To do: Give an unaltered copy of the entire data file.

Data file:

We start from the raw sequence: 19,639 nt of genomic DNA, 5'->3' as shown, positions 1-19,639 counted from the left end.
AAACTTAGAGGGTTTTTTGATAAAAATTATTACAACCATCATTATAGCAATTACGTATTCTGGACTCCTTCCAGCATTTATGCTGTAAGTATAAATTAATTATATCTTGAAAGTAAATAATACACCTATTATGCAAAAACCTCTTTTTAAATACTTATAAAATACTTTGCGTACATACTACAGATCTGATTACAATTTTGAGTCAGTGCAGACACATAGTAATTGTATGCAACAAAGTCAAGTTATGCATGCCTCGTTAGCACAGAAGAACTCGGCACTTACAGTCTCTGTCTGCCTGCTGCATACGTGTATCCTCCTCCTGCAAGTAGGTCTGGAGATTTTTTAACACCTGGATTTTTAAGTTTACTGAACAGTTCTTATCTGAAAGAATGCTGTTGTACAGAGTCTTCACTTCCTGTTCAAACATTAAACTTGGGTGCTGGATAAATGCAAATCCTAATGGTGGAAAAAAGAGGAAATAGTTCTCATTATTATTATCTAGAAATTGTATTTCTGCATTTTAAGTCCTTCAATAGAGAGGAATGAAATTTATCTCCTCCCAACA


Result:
We start from the raw sequence: 19,639 nt of genomic DNA, 5'->3' as shown, positions 1-19,639 counted from the left end.
AAACTTAGAGGGTTTTTTGATAAAAATTATTACAACCATCATTATAGCAATTACGTATTCTGGACTCCTTCCAGCATTTATGCTGTAAGTATAAATTAATTATATCTTGAAAGTAAATAATACACCTATTATGCAAAAACCTCTTTTTAAATACTTATAAAATACTTTGCGTACATACTACAGATCTGATTACAATTTTGAGTCAGTGCAGACACATAGTAATTGTATGCAACAAAGTCAAGTTATGCATGCCTCGTTAGCACAGAAGAACTCGGCACTTACAGTCTCTGTCTGCCTGCTGCATACGTGTATCCTCCTCCTGCAAGTAGGTCTGGAGATTTTTTAACACCTGGATTTTTAAGTTTACTGAACAGTTCTTATCTGAAAGAATGCTGTTGTACAGAGTCTTCACTTCCTGTTCAAACATTAAACTTGGGTGCTGGATAAATGCAAATCCTAATGGTGGAAAAAAGAGGAAATAGTTCTCATTATTATTATCTAGAAATTGTATTTCTGCATTTTAAGTCCTTCAATAGAGAGGAATGAAATTTATCTCCTCCCAACA